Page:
The Light on the Water

Olga Lorenzo

The Light on the Water
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The Light on the Water

Olga Lorenzo

Anne Baxter, recently divorced and trying to find her feet, takes her daughter Aida on an overnight bushwalk in the moody wilderness of Wilson’s Promontory. Aida, who is six and autistic, disappears; Anne returns from the walk alone. Some of the emergency trackers searching for Aida already doubt Anne’s story.

Nearly two years later and still tormented by remorse and grief, Anne is charged with her daughter’s murder. Witnesses have come forward, offering evidence which points to her guilt. She is stalked by the media and shunned by friends, former colleagues and neighbours.

On bail and awaiting trial, Anne works to reconstruct her last hours with Aida. She remembers the sun high in the sky, the bush noisy with insects, and her own anxiety, seemingly as oppressive as the heat haze.

A superbly written and conceived literary work about the best and the worst aspects of family life, this story asks difficult questions about society, the media, and our rush to judgment. This is a thoughtful, provocative and unflinching novel in the tradition of Helen Garner, Joan London and Charlotte Wood, from a respected writer and renowned teacher of writing.

Review

The Light on the Water will be perfect for book groups  – it explores many current issues and yet it is a page-turner. The novel opens with Anne Forster spending her first night in gaol after being arrested for the murder of her six-year-old autistic daughter. Aida went missing on a bushwalk with Anne two years prior to the novel’s opening. The case is prominent and polarises the Australian public, which in turn leads to Anne being hounded by media and harassed by strangers.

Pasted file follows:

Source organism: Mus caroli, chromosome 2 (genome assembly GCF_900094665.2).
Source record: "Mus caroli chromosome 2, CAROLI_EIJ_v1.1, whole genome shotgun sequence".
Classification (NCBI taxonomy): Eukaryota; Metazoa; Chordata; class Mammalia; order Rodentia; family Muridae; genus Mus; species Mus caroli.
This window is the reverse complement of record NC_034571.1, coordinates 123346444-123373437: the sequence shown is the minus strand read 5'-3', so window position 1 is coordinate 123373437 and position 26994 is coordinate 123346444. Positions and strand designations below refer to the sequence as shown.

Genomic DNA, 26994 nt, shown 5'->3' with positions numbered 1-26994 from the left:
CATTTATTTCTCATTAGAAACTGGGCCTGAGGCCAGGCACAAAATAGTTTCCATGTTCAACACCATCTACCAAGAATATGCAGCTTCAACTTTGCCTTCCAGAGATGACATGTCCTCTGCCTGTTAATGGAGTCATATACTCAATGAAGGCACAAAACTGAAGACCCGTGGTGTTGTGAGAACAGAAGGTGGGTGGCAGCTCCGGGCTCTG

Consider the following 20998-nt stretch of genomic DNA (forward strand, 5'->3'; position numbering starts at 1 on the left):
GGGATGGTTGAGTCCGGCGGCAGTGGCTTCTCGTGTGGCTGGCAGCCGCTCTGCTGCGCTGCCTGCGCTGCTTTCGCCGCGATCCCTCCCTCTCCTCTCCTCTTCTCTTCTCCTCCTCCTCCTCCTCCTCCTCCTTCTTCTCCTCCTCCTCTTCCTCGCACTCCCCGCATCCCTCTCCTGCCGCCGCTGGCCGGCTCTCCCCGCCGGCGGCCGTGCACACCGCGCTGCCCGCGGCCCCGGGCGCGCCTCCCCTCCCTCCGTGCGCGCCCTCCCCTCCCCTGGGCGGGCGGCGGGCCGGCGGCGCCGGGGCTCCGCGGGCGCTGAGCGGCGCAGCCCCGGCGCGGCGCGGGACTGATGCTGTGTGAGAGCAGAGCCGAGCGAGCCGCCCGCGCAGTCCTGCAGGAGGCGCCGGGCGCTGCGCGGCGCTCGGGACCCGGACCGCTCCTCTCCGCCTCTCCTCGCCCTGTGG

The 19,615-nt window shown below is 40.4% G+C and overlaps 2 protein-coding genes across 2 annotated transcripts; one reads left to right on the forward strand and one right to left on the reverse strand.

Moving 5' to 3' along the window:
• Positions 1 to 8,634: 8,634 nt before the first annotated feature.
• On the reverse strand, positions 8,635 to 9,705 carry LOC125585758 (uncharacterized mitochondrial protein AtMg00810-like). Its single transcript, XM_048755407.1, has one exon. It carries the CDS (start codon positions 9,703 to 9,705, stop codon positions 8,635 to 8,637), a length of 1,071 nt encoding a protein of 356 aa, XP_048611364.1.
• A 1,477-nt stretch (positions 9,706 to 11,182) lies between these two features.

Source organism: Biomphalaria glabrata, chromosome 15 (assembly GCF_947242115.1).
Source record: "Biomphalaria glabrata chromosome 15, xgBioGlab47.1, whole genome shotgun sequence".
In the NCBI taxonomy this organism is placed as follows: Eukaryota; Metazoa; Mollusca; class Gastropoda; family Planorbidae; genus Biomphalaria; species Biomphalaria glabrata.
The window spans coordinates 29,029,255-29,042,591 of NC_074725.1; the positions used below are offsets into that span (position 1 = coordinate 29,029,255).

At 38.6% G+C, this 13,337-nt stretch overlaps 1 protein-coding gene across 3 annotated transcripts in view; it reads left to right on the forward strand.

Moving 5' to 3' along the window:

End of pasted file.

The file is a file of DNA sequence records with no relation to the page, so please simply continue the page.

Anne recounts how she, a woman ‘born to be a mother’, came to be in this situation, and the novel moves seamlessly between past and present. Anne’s ex-husband and her grown daughter, Hannah, believe in her innocence. But with no body, little evidence, and no witnesses to say they saw Aida alive on the track at Wilson’s Promontory, Anne’s case is faltering.

I was captivated by this novel and read it in one sitting. Olga Lorenzo captures human nature at its best and worst – at best, small kindnesses shown to Anne by a prison guard, and Anne’s own capacity to care for others, including her assistance of a young asylum-seeker. The nature of guilt is explored too – Anne’s guilt over the marriage split, and her possibly unwise decision to take Aida for that fateful bushwalk.

Another highlight of the book is the beautiful imagery – both of Anne’s local beach area, and the description of the walking and camping areas at Wilson’s Prom. Family life is detailed convincingly, as are the highs and lows of having a ‘special needs’ child.

While the novel’s cover is beautiful, it hints at the novel being labelled as ‘popular’ fiction. However, the quality of the writing and superb editing mean this novel sits well within the literary fiction realm. It’s a book I will be recommending frequently this year.


Annie Condon is a bookseller at Readings Hawthorn.

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